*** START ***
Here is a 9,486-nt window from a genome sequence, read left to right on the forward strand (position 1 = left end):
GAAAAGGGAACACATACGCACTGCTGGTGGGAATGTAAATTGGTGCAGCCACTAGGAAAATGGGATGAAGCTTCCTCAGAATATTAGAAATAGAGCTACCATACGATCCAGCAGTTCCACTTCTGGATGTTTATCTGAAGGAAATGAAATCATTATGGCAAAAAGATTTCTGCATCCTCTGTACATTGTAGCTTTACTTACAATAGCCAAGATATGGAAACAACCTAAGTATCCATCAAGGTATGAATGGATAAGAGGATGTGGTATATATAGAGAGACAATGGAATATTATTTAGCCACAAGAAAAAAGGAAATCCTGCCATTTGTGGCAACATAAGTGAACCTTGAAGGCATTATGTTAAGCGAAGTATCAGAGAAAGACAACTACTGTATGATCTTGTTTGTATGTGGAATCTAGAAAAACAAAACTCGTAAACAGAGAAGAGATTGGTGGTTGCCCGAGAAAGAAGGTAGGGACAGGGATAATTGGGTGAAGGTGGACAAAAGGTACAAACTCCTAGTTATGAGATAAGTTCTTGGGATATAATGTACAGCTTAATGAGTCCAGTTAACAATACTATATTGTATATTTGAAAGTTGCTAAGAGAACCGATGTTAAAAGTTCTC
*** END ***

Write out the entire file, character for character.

Here is a 9,486-nt window from a genome sequence, read left to right on the forward strand (position 1 = left end):
GAAAAGGGAACACATACGCACTGCTGGTGGGAATGTAAATTGGTGCAGCCACTAGGAAAATGGGATGAAGCTTCCTCAGAATATTAGAAATAGAGCTACCATACGATCCAGCAGTTCCACTTCTGGATGTTTATCTGAAGGAAATGAAATCATTATGGCAAAAAGATTTCTGCATCCTCTGTACATTGTAGCTTTACTTACAATAGCCAAGATATGGAAACAACCTAAGTATCCATCAAGGTATGAATGGATAAGAGGATGTGGTATATATAGAGAGACAATGGAATATTATTTAGCCACAAGAAAAAAGGAAATCCTGCCATTTGTGGCAACATAAGTGAACCTTGAAGGCATTATGTTAAGCGAAGTATCAGAGAAAGACAACTACTGTATGATCTTGTTTGTATGTGGAATCTAGAAAAACAAAACTCGTAAACAGAGAAGAGATTGGTGGTTGCCCGAGAAAGAAGGTAGGGACAGGGATAATTGGGTGAAGGTGGACAAAAGGTACAAACTCCTAGTTATGAGATAAGTTCTTGGGATATAATGTACAGCTTAATGAGTCCAGTTAACAATACTATATTGTATATTTGAAAGTTGCTAAGAGAACCGATGTTAAAAGTTCTC